Nobody is off the island. It sank.

You would think that by the time of the fifth debate in the federal Liberal Party leadership race, the party would get something right. They did not. Before we could declare the last unlucky candidate off the island, the party sank the Island of Montreal.

In an obviously unscripted and ill-considered argument during the debate between MP Joyce Murray and MP Justin Trudeau, you had to ask which one of these two people is a Liberal. The answer is not apparent. The argument was over Elizabeth May’s offer to both of them to not run a Green Party candidate in the Labrador by-election that has to be called to replace Conservative Peter Penashue. Trudeau treated the offer with derision that it did not deserve and Murray responded in obvious anger.

This was not pretty. Nor was it appropriate on either side. Justin Trudeau needed to soften his comments to explain his view. Even if he disagrees with Joyce Murray’s idea of unheld electoral district associations getting together with the local New Democrats to produce a single candidate, it hardly guarantees that Thomas Mulcair would become Prime Minister. That is the most singularly defeatist attitude we have heard in some time.

And there was no need for the MP from Vancouver-Quadra to fly off the handle. The other candidates have obviously been hard on her for her views on voting reform but she needs to lighten up. It was great in the beginning that we had a legitimate candidate willing to question the status quo on such issues. We expected that she would expand on the issues and be more open to input on them.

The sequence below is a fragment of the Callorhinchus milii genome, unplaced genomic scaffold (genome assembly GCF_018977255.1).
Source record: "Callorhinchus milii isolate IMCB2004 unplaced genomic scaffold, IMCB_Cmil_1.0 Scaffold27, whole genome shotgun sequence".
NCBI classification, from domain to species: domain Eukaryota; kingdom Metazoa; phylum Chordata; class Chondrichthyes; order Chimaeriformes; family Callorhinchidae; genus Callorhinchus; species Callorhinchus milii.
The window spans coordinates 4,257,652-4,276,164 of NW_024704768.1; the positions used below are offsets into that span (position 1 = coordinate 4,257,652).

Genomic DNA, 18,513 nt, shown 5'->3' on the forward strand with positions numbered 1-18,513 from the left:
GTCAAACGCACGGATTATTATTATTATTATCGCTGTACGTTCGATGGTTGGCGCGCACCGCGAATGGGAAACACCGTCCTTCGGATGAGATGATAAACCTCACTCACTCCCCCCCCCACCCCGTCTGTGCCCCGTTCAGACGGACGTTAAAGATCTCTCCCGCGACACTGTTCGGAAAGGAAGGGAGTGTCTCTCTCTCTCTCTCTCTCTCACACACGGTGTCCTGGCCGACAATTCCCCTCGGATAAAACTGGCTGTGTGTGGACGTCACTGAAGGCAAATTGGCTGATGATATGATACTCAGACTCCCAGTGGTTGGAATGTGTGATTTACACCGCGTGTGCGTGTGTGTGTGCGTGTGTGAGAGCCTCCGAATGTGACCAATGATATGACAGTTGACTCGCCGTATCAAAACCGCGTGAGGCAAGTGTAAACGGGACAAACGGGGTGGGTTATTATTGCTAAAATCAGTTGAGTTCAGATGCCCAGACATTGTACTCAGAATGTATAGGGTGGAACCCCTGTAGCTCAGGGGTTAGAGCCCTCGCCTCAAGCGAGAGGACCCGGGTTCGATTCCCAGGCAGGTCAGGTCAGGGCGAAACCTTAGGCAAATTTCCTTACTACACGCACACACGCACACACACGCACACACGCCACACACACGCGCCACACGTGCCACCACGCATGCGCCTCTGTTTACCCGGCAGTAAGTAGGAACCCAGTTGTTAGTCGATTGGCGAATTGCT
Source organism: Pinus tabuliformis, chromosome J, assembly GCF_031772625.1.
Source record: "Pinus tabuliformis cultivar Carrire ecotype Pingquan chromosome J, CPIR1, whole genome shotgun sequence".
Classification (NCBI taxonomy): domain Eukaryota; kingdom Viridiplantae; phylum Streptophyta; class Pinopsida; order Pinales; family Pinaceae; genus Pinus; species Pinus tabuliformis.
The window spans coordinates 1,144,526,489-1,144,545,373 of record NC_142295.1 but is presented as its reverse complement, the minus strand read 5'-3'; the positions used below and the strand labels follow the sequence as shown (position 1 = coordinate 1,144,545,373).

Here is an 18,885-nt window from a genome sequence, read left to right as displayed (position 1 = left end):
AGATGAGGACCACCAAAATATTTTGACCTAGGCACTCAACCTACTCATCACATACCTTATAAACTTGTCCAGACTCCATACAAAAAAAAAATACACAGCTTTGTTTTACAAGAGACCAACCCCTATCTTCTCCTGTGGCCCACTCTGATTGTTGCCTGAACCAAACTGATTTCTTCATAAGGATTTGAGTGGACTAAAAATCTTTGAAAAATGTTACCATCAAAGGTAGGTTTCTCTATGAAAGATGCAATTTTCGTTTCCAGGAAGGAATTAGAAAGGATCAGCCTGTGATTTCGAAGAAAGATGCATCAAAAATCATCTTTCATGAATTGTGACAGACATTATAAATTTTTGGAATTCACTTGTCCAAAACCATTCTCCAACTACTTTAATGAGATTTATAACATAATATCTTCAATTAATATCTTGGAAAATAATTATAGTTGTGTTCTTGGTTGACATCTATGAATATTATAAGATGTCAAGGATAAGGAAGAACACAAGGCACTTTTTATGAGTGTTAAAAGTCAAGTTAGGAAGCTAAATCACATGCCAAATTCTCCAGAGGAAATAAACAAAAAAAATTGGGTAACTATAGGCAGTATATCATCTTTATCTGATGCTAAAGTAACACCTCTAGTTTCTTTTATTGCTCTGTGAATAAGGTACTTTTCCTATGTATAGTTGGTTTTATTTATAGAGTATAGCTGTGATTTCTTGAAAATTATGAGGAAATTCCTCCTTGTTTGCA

But she seems to believe the clap-trap spread by the Fair Vote Canada group and is spouting their opinion instead of treating it as just another possibility.

And we know that Justin Trudeau is more open to reform than he was letting on. Besides, there are only 34 other Liberal MPs in Parliament and we have to look after every one of them. You hardly start a fight over an issue of that sort.

All we could say at the end of the debate was “thank goodness.” The party might not be able to survive more debates where people spend 90 per cent of the time agreeing with each other for a bored audience and the other 10 per cent fighting over something that might have nothing to do with what they are ostensibly talking about.

And there is no point kicking anyone off the island, we all know who has won.

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Copyright 2013 © Peter Lowry

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